I am focused on solving one of the most enduring puzzles in evolutionary biology: how processes operating among individual organisms scale up to generate large-scale patterns of biodiversity. I have primarily approached this problem by examining the footprint of evolutionary processes in phylogenetic trees. Phylogenies and interspecific data provide unique information about how evolution has unfolded over deep time. By fitting statistical models to phylogenetic trees, we can gain insight into the long-term dynamics of multiple evolutionary processes working together—in this way, phylogenetic studies can complement theoretical, observational, and experimental studies in which the temporal scale is usually much shorter. The converse is also true: because the time scale of phylogenetic data is so long, many of the details of evolutionary history will be obscured. The grand challenge of my work is to reconcile disparate types of data and observations at multiple time-scales to form a coherent view of evolutionary change.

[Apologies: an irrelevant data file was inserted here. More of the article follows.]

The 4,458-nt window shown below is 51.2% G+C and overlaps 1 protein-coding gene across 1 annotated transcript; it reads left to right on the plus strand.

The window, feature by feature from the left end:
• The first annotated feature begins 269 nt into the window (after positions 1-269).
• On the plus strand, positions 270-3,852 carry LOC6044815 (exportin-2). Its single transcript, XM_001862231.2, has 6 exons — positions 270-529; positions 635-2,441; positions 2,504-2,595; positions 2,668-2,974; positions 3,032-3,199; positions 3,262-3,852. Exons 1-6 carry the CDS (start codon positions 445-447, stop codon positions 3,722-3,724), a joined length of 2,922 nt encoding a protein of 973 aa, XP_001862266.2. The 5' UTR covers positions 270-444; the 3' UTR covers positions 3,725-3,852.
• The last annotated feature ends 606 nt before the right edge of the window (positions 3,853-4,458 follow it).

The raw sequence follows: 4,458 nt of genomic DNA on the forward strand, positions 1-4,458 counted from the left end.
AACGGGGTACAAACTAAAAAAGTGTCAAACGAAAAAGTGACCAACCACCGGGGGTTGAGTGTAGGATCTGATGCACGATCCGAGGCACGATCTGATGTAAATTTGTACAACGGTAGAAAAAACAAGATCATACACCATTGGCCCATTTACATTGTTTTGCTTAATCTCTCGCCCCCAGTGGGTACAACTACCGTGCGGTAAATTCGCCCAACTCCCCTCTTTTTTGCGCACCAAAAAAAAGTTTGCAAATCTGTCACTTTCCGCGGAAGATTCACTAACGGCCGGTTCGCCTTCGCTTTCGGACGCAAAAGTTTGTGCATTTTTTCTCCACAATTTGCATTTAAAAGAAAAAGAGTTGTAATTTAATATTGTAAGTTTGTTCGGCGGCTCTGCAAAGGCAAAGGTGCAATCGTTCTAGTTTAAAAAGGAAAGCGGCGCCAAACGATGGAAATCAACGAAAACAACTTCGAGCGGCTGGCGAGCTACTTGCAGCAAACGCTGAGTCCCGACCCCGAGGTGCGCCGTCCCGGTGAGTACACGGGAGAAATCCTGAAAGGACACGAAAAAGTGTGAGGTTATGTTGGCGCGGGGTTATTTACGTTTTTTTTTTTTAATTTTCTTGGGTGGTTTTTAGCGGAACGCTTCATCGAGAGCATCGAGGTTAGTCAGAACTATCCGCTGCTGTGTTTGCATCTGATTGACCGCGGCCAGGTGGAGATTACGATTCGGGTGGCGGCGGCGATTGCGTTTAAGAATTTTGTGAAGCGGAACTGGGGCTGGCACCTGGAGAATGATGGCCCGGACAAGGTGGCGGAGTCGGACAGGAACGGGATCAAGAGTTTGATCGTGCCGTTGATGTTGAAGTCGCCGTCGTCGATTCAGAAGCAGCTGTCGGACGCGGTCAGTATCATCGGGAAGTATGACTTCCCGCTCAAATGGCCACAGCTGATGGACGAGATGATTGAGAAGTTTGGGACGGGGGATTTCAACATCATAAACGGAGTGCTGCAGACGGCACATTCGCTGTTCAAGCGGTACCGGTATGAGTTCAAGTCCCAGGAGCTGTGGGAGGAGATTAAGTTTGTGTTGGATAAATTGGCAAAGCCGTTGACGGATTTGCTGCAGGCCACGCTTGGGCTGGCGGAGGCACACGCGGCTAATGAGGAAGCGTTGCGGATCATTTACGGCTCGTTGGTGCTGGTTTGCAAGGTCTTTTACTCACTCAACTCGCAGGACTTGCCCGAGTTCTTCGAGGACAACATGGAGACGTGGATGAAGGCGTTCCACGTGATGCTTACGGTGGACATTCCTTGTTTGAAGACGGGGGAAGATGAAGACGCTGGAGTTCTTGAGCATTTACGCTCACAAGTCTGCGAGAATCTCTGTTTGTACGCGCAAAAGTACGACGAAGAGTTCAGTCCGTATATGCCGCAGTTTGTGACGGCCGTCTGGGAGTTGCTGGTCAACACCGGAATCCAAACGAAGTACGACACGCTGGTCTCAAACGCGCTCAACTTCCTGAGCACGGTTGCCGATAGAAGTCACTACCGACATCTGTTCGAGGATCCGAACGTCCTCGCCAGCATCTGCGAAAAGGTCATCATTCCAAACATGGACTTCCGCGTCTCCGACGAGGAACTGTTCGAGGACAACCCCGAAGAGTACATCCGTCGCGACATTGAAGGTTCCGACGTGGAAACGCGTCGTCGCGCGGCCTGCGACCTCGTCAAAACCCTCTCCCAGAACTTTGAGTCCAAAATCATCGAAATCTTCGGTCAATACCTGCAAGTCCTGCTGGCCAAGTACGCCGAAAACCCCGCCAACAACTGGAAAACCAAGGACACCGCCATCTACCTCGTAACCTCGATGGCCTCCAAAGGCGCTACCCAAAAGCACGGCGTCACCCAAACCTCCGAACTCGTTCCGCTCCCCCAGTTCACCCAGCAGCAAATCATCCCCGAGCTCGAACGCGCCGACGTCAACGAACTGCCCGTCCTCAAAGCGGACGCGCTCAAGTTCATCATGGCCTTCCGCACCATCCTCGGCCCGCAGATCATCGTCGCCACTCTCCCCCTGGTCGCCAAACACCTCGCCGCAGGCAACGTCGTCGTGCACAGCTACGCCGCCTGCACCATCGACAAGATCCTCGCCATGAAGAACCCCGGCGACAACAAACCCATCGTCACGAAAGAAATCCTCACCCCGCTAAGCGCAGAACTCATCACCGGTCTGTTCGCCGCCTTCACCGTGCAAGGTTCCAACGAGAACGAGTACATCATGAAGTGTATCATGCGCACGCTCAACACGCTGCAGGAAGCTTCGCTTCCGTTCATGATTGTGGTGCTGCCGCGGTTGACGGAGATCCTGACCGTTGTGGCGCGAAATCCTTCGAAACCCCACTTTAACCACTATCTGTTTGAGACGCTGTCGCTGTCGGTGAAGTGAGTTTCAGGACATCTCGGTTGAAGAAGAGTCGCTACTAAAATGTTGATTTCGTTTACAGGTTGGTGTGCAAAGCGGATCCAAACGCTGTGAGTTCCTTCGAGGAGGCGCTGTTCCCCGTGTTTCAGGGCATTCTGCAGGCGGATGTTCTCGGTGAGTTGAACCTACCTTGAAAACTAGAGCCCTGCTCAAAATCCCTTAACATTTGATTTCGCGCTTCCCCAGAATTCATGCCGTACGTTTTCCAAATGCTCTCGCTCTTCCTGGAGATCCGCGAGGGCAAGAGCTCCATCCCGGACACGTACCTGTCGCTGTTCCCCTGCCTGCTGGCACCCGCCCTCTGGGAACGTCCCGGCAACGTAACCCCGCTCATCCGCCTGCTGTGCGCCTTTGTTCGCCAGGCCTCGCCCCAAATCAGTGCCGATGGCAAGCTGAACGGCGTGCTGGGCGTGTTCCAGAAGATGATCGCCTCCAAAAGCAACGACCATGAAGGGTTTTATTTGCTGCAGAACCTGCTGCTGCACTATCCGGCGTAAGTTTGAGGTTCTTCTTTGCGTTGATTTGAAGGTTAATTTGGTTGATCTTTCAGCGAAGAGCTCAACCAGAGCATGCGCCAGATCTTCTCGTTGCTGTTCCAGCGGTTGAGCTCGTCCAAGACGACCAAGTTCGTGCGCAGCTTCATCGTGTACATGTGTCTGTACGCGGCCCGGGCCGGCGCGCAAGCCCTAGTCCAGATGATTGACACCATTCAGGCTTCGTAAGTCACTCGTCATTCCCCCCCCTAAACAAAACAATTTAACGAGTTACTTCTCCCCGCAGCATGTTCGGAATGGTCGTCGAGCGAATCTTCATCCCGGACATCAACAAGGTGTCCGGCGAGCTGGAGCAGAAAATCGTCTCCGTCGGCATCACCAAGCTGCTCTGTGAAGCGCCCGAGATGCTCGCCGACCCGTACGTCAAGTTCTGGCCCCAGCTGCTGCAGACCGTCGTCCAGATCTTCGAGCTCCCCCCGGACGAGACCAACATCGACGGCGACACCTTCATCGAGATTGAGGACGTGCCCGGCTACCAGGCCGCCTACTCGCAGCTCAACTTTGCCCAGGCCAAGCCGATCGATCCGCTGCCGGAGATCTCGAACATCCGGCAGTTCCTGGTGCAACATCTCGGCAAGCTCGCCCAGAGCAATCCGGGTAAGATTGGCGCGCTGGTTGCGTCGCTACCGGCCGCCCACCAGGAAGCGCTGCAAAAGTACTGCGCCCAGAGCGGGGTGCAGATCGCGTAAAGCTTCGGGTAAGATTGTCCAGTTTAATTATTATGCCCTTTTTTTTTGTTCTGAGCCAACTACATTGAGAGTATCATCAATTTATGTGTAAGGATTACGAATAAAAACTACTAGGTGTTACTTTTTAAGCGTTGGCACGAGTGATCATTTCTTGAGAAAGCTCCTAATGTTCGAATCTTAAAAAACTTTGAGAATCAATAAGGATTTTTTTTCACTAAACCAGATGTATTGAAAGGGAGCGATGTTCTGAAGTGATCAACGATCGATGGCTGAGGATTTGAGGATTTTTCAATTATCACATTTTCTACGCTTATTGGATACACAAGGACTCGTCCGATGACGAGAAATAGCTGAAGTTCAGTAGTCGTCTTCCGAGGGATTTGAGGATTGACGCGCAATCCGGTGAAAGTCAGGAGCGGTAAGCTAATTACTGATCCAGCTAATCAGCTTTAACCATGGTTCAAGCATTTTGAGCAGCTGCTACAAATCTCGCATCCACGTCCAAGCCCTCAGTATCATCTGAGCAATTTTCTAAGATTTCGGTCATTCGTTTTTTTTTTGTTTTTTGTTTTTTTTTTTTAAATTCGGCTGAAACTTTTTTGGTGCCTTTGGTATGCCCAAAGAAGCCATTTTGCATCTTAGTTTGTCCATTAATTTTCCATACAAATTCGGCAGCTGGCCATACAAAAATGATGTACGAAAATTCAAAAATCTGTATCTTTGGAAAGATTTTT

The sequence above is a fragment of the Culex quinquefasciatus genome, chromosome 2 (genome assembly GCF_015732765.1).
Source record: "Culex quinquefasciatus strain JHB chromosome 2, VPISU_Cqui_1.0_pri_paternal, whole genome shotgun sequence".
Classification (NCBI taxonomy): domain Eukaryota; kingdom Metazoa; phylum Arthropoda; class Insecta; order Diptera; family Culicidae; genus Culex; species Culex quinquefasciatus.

In my research group, we develop mathematical theory, statistical methods, and computational tools to test evolutionary hypotheses using phylogenetic trees. We use these to address a wide variety of questions, such as why organisms differ in number of chromosomes, why some groups are more diverse than others, and why communities are structured the way they are. To complement this work, we also develop general informatics tools for handling, manipulating, and sharing biodiversity data.